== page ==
I’m leaving you, Travis: A continuous integration breakup story (2018)
Continuous integration services allow developers to automatically build and test their code with ease. Each of those services has its own strengths and weaknesses. Widder, Hilton, Kästner, and Vasilescu studied GitHub projects that no longer use Travis CI to understand what makes developers abandon a continuous integration service.
Why it matters
Continuous integration (CI) services like Travis, Circle, and Scrutinizer automate compilation, building, testing, and deployment of software. This leads to improvements in team productivity and code quality.
It takes a lot of effort to properly set up a CI pipeline however. So why do some developers choose to leave their CI service, given that they have likely spent significant amounts of effort on configurationThis is obviously a sunk cost fallacy, but… well, you know…?
There are two types of factors that could entice developers to leave their current CI service for a competing offering or abandon CI altogether:
- things that developers dislike about their current service and therefore push them away from it;
- things that developers particularly like about some competing service and therefore pull them towards it.
Understanding these factors helps us build CI tools and services that are a better fit for developers.
How the study was conducted
The authors conduct their study using a (pre-existing) dataset of 38,214 public GitHub projects that have completely disabled Travis CI using a configuration setting.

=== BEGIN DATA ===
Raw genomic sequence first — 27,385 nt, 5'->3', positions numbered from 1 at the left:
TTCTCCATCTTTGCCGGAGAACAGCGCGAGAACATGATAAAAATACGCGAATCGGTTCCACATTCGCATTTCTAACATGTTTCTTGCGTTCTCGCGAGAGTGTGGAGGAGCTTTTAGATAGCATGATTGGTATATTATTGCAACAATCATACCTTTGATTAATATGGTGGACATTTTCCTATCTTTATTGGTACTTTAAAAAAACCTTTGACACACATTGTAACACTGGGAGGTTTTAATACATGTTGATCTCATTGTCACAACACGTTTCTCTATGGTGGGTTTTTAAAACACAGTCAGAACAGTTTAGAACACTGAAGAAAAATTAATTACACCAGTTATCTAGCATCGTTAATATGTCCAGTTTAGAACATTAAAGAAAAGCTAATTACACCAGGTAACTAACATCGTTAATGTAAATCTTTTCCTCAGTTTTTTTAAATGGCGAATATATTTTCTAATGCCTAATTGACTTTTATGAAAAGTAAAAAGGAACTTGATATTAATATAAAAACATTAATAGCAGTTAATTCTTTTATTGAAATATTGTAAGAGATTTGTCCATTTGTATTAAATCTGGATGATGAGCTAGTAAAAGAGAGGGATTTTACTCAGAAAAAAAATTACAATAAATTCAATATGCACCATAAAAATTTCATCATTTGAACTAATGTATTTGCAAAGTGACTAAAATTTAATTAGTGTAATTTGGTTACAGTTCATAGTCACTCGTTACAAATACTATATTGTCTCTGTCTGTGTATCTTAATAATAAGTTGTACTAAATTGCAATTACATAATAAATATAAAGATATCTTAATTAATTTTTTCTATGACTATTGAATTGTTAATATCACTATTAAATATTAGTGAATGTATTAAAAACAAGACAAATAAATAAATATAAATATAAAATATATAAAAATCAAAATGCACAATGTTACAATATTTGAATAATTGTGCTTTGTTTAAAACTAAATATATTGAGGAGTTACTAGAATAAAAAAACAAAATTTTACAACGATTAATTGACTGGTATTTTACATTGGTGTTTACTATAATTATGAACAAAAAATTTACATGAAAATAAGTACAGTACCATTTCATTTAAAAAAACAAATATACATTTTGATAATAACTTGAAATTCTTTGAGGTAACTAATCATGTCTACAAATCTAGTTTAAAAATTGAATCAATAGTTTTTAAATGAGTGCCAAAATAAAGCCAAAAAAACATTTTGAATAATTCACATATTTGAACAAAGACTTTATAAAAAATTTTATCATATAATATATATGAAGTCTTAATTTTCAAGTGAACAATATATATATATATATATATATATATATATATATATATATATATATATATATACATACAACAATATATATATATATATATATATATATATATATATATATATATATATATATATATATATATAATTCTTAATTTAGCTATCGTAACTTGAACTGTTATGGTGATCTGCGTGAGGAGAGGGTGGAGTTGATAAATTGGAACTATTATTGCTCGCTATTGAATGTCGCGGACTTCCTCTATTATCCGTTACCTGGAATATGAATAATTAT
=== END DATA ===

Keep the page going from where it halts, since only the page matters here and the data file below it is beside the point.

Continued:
Projects with the following characteristics were filtered out to reduce noise:
- Projects in which development activity ceased shortly after Travis abandonment;
- Projects that use niche programming languages.
The resulting sample contains 1,819 projects. Each of these projects is matched with three other projects in the dataset that have similar characteristics, but have not abandoned Travis CI.
Finally, a binomial logistic regression model is constructed that estimates the likelihood of Travis CI abandonment, given a set of predictors:
- Project age in days
- Number of distinct project contributors
- Number of distinct contributors to
.travis.ymlThis text file is committed as part of the project repository and is used to configure Travis builds.
- Number of changes made to
- Number of pull requests
- Number of commits
- Build duration, in seconds
- Number of spawned jobs per build
- The dominant programming language
What discoveries were made
Continuous integration services – and Travis CI in particular – aren’t necessarily suitable for all languages. Some languages are used within contexts for which testing does not make much sensee.g. Puppet for configuration management, while other languages are primarily intended for platforms that Travis does not supporte.g. C# for Windows environments. This makes a project’s dominant language an important predictor for Travis abandonment.
A possibly more surprising result is that projects that take longer to build are less likely to abandon Travis. The authors speculate that a longer build duration is an indication of build complexity, which is a sign that such projects have successfully managed to adapt Travis to their needsThis of course assumes that no one in their right mind would needlessly create complex build configurations.
Another interesting finding is that community factors (like the number of contributors) have limited or no effect on Travis abandonment. There are two exceptions:
- Projects with more pull requests are less likely to abandon Travis, possibly because Travis is invaluable for evaluating pull requests;
- Projects with more commits are more likely to abandon Travis, because they become too large to work well with Travis or need more tailored solutions.